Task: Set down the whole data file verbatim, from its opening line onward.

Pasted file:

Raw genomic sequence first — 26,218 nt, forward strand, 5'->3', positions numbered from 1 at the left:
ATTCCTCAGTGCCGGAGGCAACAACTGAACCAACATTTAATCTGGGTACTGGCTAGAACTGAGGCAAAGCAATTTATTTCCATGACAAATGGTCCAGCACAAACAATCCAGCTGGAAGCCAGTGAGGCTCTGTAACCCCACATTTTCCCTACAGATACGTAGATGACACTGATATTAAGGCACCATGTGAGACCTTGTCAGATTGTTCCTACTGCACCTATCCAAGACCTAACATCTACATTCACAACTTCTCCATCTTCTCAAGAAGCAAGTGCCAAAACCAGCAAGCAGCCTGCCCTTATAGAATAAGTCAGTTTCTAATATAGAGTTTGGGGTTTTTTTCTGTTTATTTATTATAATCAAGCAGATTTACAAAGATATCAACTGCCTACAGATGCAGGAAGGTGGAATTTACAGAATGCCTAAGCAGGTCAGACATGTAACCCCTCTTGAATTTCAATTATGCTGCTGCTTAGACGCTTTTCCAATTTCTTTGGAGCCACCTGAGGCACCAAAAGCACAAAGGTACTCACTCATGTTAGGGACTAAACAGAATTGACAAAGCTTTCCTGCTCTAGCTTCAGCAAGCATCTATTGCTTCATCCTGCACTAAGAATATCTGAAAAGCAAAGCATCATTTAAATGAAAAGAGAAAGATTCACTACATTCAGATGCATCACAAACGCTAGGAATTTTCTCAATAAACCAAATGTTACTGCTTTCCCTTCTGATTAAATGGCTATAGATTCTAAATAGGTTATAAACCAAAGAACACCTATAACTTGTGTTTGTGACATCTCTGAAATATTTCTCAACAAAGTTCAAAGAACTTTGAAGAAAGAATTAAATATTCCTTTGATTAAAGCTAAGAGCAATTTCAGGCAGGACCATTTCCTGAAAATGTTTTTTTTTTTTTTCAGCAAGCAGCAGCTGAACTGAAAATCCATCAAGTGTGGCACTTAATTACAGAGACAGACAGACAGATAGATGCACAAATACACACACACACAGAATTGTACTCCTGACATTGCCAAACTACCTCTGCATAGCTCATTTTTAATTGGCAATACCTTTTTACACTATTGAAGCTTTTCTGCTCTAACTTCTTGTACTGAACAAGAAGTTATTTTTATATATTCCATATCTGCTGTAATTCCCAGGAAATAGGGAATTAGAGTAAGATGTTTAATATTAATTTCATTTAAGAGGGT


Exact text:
Raw genomic sequence first — 26,218 nt, forward strand, 5'->3', positions numbered from 1 at the left:
ATTCCTCAGTGCCGGAGGCAACAACTGAACCAACATTTAATCTGGGTACTGGCTAGAACTGAGGCAAAGCAATTTATTTCCATGACAAATGGTCCAGCACAAACAATCCAGCTGGAAGCCAGTGAGGCTCTGTAACCCCACATTTTCCCTACAGATACGTAGATGACACTGATATTAAGGCACCATGTGAGACCTTGTCAGATTGTTCCTACTGCACCTATCCAAGACCTAACATCTACATTCACAACTTCTCCATCTTCTCAAGAAGCAAGTGCCAAAACCAGCAAGCAGCCTGCCCTTATAGAATAAGTCAGTTTCTAATATAGAGTTTGGGGTTTTTTTCTGTTTATTTATTATAATCAAGCAGATTTACAAAGATATCAACTGCCTACAGATGCAGGAAGGTGGAATTTACAGAATGCCTAAGCAGGTCAGACATGTAACCCCTCTTGAATTTCAATTATGCTGCTGCTTAGACGCTTTTCCAATTTCTTTGGAGCCACCTGAGGCACCAAAAGCACAAAGGTACTCACTCATGTTAGGGACTAAACAGAATTGACAAAGCTTTCCTGCTCTAGCTTCAGCAAGCATCTATTGCTTCATCCTGCACTAAGAATATCTGAAAAGCAAAGCATCATTTAAATGAAAAGAGAAAGATTCACTACATTCAGATGCATCACAAACGCTAGGAATTTTCTCAATAAACCAAATGTTACTGCTTTCCCTTCTGATTAAATGGCTATAGATTCTAAATAGGTTATAAACCAAAGAACACCTATAACTTGTGTTTGTGACATCTCTGAAATATTTCTCAACAAAGTTCAAAGAACTTTGAAGAAAGAATTAAATATTCCTTTGATTAAAGCTAAGAGCAATTTCAGGCAGGACCATTTCCTGAAAATGTTTTTTTTTTTTTTCAGCAAGCAGCAGCTGAACTGAAAATCCATCAAGTGTGGCACTTAATTACAGAGACAGACAGACAGATAGATGCACAAATACACACACACACAGAATTGTACTCCTGACATTGCCAAACTACCTCTGCATAGCTCATTTTTAATTGGCAATACCTTTTTACACTATTGAAGCTTTTCTGCTCTAACTTCTTGTACTGAACAAGAAGTTATTTTTATATATTCCATATCTGCTGTAATTCCCAGGAAATAGGGAATTAGAGTAAGATGTTTAATATTAATTTCATTTAAGAGGGT